6 September 2023

Motorem Bum

 I don't know whether you agree that one of the purposes of a blog is to recycle old jokes.

But whether you do or not, here is the opening stanza of a macaronic poem by A D Godley, 1856-1925, sometime Public Orator of this University. The full text takes one through the complete "Latin" grammatical declension of Motor Bus; beginning with the nominative and accusative singulars.

What is it that roareth thus?

Can it be a Motor Bus?

Yes, the smell and hideous hum

Indicat Motorem Bum. 

(Is it true that, in American English, Bum can function as a verb?)

Wikipaedia gives you the complete poem; tap in Motorem Bum.



Moritz Gruber said...

Reminds me a lot, for those who know German, of the Poem "Der Werwolf" by Christian Morgenstern. Which would be The Werewolf in English obviously, but for the fact that the whole point of the poem is that the phrase also means "The Who-Wolf", and is declined accordingly. But the werewolf has a wife and a child and so is dismayed when the teacher (a dead teacher resurrected from his grave for the purpose no less) gives, asked for the plural, the answer: "Of wolves, indeed, a great deal there are / but 'who' has just the singular".

So, for those who know German, enjoy; I have not the time to give an apt translation now (which would be an interesting task anyway.

Zephyrinus said...

Dear Fr. Hunwicke.

Reference your most amusing “Motorem Bum” Article, and the reference to “Motor Bus”, I am minded of my Alma Mater's Motto, “In Omnibus Labora”, which we innocent chappies deciphered, with a roguish twinkle in one's immature eye, as “We Did Our Homework On The Bus”.

Happy Days.

Zephyrinus said...

Allied, of course, to the School's Fourth-Form “canard” of insisting on translating the Motto of The Order Of The Garter, “Honi Soit Qui Mal y Pense”, as “I Honestly Think I'm Going To Be Sick”.

jaykay said...

I recall that poem being in one of the textbooks we used for Latin back in the 70s, called "Latin for today". Haven't even thought about it until this post, 50 years later! Eheu, fugaces...

Josephus Muris Saliensis said...

Ah! for while at pre-school this was my party-piece (everyone said I could not, and should not, sing.) It has the advantage of leaving other boys' mothers looking somewhat confused.

It had never occurred to me that it was in order of declension, this makes remembering the order of the verses much easier, thank you! Apart from the misplaced plural Accusative which I am sure comes at the end, after the City of London motto.

May I take the liberty?!

What is this that roareth thus?
Can it be a motor bus?
Yes, the smell and hideous hum
IMPET in the Corn and High
Dative BE or ablative
So thou only let us live -
Whither shall thy victims flee?
Spare us, spare us, MOTOR BE!
Thus I sang: and still anigh
Came in hordes MOTORES BI,
How shall wretches live like us

Matthew F Kluk said...

Yes. In outdated American slang, to bum means to hitchhike, or to beg a free ride.

Matthew F Kluk said...

Only a groovy guy of Pope Francis' age might still use such a phrase. Mostly people might say, Would you take me? Can I get a ride? Can I get a lift?

Bernonensis said...

Yes, Father, "to bum" is to obtain something, usually something of little value, without any expectation on the part of giver or reicipient of any obligation arising therefrom.

I humbly offer for your consideration the following.

BUMO, bumavi. to request small things of others; whence:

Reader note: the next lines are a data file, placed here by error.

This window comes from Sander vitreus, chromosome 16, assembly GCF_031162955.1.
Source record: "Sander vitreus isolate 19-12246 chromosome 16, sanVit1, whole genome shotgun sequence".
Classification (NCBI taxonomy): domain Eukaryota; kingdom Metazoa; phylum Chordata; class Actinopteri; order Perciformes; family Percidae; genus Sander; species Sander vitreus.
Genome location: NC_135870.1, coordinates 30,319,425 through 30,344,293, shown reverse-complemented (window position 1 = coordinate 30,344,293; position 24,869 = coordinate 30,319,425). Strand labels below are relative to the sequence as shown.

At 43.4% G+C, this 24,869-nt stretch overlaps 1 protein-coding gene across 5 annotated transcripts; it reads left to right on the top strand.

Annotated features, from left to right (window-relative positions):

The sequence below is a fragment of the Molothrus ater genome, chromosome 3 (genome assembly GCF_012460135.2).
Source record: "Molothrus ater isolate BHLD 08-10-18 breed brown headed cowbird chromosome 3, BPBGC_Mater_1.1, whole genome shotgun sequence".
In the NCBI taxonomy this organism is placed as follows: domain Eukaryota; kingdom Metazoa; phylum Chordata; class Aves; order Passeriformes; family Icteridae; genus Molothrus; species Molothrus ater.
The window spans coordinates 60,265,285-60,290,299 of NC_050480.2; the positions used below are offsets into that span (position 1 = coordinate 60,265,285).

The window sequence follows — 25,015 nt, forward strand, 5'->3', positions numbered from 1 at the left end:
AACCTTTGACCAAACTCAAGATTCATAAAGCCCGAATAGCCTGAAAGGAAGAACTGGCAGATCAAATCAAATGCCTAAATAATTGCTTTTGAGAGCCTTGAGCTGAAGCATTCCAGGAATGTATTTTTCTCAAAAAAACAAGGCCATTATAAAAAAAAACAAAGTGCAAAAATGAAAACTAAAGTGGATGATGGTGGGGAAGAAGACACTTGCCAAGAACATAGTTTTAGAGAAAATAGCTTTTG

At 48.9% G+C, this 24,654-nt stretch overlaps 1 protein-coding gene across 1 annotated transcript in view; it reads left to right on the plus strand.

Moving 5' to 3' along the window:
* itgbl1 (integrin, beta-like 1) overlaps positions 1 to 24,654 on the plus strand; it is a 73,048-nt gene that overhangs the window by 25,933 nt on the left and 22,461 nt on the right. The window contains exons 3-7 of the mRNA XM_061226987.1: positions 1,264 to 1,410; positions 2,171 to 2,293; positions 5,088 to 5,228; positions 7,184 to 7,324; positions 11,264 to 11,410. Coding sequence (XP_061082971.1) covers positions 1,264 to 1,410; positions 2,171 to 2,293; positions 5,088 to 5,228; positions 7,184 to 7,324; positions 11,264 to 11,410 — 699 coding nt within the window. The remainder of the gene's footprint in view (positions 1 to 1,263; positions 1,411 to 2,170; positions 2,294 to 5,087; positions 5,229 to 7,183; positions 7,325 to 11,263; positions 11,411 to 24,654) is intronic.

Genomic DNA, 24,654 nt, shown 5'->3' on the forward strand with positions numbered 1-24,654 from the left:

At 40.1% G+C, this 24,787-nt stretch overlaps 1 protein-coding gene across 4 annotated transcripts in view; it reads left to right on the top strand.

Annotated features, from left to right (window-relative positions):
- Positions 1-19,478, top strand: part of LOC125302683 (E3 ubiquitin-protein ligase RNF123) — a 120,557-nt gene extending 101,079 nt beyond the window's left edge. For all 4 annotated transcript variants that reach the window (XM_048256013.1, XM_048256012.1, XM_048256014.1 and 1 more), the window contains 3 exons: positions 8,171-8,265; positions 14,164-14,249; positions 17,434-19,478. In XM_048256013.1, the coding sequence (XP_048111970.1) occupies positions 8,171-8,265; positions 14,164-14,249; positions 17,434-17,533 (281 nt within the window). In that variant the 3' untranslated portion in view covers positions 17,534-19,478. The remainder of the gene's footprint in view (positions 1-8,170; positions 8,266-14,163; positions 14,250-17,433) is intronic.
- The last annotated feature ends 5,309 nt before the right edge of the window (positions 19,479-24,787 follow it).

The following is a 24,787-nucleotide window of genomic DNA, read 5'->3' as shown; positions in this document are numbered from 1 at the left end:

BUMITARE (Late Fake Latin: BUMITARI) to panhandle; to cadge.

BUMANDUM (n., usu. pl. BUMANDA) thing(s) of little value such as one might willingly part with upon request.

BUMATIO -onis f. the act of requesting some trivial item, such as a pen, cigarette, or the increasingly trivial dollar.

BUMITATIO -onis f. 1. the practice or profession of panhandling. 2. the attempt to compensate for inadequate preparation solely through the goodwill of others.

Romulus said...

Why not "indicant"?

Daniel Muller said...

I didn't have any left of my own, so I bummed a cigarette off him during the break.

Arthur Gallagher said...

Yes- as in "bum a smoke". Getting a free cigarette after the manner of a vagrant, such a person being called derisively a "bum", pronounced with a short u.

Josephus Muris Saliensis said...

Romulus - why not indeed! Just the way we learnt it, or Godley penned it!

Jhayes said...

There is also “to bum someone out” which the Cambridge Dictionary calls a “phrasal verb”

bum someone out
phrasal verb with bum verb [ T ] slang
US /bʌm/ UK /bʌm/

US informal to make someone feel sad or disappointed:
That comment just bummed me out.

PM said...

Caesar adsum jam forti, brutus aderat ...

Josephus Muris Saliensis said...

Dear Romulus (again), having dwelt on it overnight (sic) I think Godley sees "smell and hideous hum" as one compound noun of ghastliness (with which one would agree), both emanating from the same foul internal combustion engine, and that at a poetic level it is more powerful thus singular.

Of course, modern busses make neither smell nor hideous hum, but, yet in similar copious hordes, glide around silently like thieves in the night waiting to dispatched the deaf and the elderly.

Sue Sims said...

Zephyrinus: Sellars and Yeatman (1066 and All That) got there first, translating it as 'Honey, your silk stocking's hanging down'.

Atticus said...

The usage mentioned above of "bumming a smoke" seems to be the most common. But Britons should take very great pains in this context to avoid trans-atlanticising by substituting "fag" for "smoke"...

John Patrick said...

"bum a smoke" probably a lot less common now that hardly anyone smokes, plus the cost of cigarettes being such that you need to take out a second mortgage on the house to buy a carton, people are less likely to offer one gratis.